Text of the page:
Essoh Theodore’s success, relocated to the village some youths who had gone for greener pastures in the cities, like Edingha Billa and Essoh Christian who were able to generate 375,000 Fcfa (8,333USD) in one year. A sum both boys had never dreamt of while working in the city.

According to another young man Ewane Jean whom Heifer trained on entrepreneurial skills “Mpaka youths who concentrate on agricultural and lives stock development are better than those in the city”. A youth group called “association des Jeunes de koki Mimbo de Mpaka” now holds and venerates this vision of encouraging youths into pig farming and agriculture.

Since a balance diet makes for a healthy population, 49 year old Mbilla Odette acknowledges that the trainings on hygiene and nutrition brought about awareness on diet and good health. “We have pass on the on knowledge to some 56 community members on nutrition, resulting to the slaughtering of 154 pigs for domestic consumption” one year old boy Essoh Raul is one of the thirty six kids whom after a balance diet restored his protein deficiency and is now running to school happily. Sounding proud and elated another mother Essoh Jeanette affirmed that she often took ill but with Heifer intervention, she became healthy as she eat vegetables an pork high sources of protein and fat.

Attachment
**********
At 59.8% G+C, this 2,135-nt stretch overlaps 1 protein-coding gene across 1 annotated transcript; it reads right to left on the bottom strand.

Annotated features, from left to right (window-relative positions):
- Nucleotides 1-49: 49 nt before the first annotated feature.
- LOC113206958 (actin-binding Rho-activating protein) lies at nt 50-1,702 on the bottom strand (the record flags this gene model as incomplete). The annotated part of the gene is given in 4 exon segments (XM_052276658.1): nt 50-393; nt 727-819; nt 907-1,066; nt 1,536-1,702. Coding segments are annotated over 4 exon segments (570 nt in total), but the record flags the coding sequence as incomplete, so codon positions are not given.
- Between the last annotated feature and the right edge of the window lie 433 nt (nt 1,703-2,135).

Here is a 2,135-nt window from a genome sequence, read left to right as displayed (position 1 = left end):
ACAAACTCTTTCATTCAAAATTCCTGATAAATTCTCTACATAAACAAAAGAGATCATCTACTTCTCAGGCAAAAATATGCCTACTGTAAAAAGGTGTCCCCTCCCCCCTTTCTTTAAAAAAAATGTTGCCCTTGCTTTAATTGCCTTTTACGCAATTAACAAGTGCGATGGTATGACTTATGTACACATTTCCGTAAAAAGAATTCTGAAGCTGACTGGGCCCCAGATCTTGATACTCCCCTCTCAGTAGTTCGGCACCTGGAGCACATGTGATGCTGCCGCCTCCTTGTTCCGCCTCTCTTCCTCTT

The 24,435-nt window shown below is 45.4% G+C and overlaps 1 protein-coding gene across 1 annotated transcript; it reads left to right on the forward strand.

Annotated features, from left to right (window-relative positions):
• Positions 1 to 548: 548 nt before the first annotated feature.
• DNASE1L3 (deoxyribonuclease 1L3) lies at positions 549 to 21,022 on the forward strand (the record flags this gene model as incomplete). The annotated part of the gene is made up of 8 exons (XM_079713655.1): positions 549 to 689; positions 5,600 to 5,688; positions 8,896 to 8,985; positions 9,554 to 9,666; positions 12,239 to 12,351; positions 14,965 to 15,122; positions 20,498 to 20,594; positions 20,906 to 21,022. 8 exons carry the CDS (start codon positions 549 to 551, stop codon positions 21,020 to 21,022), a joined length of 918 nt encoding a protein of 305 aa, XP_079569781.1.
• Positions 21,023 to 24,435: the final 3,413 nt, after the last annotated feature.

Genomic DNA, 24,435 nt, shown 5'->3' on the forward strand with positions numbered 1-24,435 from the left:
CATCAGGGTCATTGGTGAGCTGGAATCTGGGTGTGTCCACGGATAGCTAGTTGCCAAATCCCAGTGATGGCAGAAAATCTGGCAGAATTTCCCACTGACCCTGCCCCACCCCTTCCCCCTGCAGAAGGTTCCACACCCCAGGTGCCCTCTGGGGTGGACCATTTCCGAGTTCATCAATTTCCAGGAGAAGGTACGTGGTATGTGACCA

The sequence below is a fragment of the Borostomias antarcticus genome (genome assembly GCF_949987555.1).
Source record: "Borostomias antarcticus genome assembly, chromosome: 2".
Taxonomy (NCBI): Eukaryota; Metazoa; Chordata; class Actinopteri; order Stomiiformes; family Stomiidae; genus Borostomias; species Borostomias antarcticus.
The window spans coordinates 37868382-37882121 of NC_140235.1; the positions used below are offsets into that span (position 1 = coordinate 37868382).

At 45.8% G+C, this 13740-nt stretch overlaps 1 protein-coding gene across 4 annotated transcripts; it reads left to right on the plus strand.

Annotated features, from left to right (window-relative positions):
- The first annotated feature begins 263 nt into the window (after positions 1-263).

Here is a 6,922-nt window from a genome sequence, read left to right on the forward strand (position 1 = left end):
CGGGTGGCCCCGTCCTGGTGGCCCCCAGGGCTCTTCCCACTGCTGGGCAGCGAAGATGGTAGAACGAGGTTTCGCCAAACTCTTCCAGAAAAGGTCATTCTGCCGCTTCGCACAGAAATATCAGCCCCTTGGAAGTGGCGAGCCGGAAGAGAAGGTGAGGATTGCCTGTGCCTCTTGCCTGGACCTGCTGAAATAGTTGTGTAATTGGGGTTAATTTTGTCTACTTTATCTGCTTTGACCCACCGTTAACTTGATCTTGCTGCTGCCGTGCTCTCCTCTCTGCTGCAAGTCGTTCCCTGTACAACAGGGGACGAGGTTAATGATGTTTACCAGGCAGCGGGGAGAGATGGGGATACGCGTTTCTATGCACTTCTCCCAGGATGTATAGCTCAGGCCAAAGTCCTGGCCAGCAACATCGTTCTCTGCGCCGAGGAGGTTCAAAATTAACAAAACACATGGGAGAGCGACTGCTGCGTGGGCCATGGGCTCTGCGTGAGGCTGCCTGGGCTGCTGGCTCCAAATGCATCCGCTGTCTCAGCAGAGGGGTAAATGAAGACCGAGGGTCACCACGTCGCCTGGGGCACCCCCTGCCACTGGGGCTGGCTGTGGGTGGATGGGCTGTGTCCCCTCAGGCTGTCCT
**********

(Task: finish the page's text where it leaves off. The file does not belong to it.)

Manure from the pigsties led a significant improvement on farm produce. “The community produced 60.3 tons of corn 200 tons of cassava, 130 ton of coco yams and 36 tons of assorted vegetables “Confirmed another farmer. Since 2008 some farm families offered 10,750 kg of organic manure to some 78 families within the community saving some 215,000 Fcfa (477.7 USD) that would have been spent on inorganic fertilizers.

A peace corp. volunteer Nicolas Valeria hailed Heifer International Cameroon for planting enthusiasm in the kodio o christo women with a pig project to catalyzed development initiatives aimed at impacting the community “I’m impressed with the inhabitants of the community for the pig project. As a good practiced, I will assist them transfer this knowledge to the next generation.”

Essoh Bertin 44, who now owns a compost heap from where he collects manure for his garden, reaped the rewards last year when he sold tomatoes and bought 3 piglets to start a personal piggery. With livestock and food crop production providing the life line to riches ,Community members are turning to sustainable and integrated agriculture with or with out support.

Starting with just two pigs each and with fears never to over come poverty and hunger, they are hopes and renewed life in the Mpaka community. No doubt the pig population has increased from 100-260 as of December 2013 and this has eventually improved the economic potentials of the community.

Members of “Grope d’initiatve commune kodio o christo have passed on 26 piglets to other families in mbarebeng and majibo neighbourhoods, as a sign of extending and making that long time dream of building a poverty free Mpaka.

Nonetheless for Mpaka locals Heifer Cameroon has helped their women to demonstrate their abilities in overcoming countless obstacles, the fresh energy and changes are now opening up opportunities for the people to “make the water flow”, and to live better lives.